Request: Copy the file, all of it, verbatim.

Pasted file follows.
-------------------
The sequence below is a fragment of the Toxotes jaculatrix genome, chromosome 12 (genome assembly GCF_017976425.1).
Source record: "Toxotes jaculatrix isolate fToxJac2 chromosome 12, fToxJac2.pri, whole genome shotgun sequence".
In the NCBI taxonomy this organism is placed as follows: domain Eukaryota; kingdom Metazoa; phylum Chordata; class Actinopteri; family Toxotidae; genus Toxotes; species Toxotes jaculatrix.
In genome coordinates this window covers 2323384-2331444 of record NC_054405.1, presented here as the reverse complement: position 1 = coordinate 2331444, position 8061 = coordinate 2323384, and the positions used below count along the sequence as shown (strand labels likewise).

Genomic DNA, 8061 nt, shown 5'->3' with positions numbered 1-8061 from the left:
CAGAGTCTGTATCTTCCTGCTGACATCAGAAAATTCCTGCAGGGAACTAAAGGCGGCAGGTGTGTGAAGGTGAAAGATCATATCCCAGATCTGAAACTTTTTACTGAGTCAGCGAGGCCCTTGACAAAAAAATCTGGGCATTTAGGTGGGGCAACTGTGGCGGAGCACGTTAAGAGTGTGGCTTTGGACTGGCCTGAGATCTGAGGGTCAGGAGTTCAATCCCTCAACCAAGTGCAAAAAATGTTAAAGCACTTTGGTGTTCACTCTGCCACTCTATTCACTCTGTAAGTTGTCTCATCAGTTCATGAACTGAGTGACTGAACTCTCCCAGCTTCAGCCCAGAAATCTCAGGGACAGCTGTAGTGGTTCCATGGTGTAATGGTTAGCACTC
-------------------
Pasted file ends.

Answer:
The sequence below is a fragment of the Toxotes jaculatrix genome, chromosome 12 (genome assembly GCF_017976425.1).
Source record: "Toxotes jaculatrix isolate fToxJac2 chromosome 12, fToxJac2.pri, whole genome shotgun sequence".
In the NCBI taxonomy this organism is placed as follows: domain Eukaryota; kingdom Metazoa; phylum Chordata; class Actinopteri; family Toxotidae; genus Toxotes; species Toxotes jaculatrix.
In genome coordinates this window covers 2323384-2331444 of record NC_054405.1, presented here as the reverse complement: position 1 = coordinate 2331444, position 8061 = coordinate 2323384, and the positions used below count along the sequence as shown (strand labels likewise).

Genomic DNA, 8061 nt, shown 5'->3' with positions numbered 1-8061 from the left:
CAGAGTCTGTATCTTCCTGCTGACATCAGAAAATTCCTGCAGGGAACTAAAGGCGGCAGGTGTGTGAAGGTGAAAGATCATATCCCAGATCTGAAACTTTTTACTGAGTCAGCGAGGCCCTTGACAAAAAAATCTGGGCATTTAGGTGGGGCAACTGTGGCGGAGCACGTTAAGAGTGTGGCTTTGGACTGGCCTGAGATCTGAGGGTCAGGAGTTCAATCCCTCAACCAAGTGCAAAAAATGTTAAAGCACTTTGGTGTTCACTCTGCCACTCTATTCACTCTGTAAGTTGTCTCATCAGTTCATGAACTGAGTGACTGAACTCTCCCAGCTTCAGCCCAGAAATCTCAGGGACAGCTGTAGTGGTTCCATGGTGTAATGGTTAGCACTC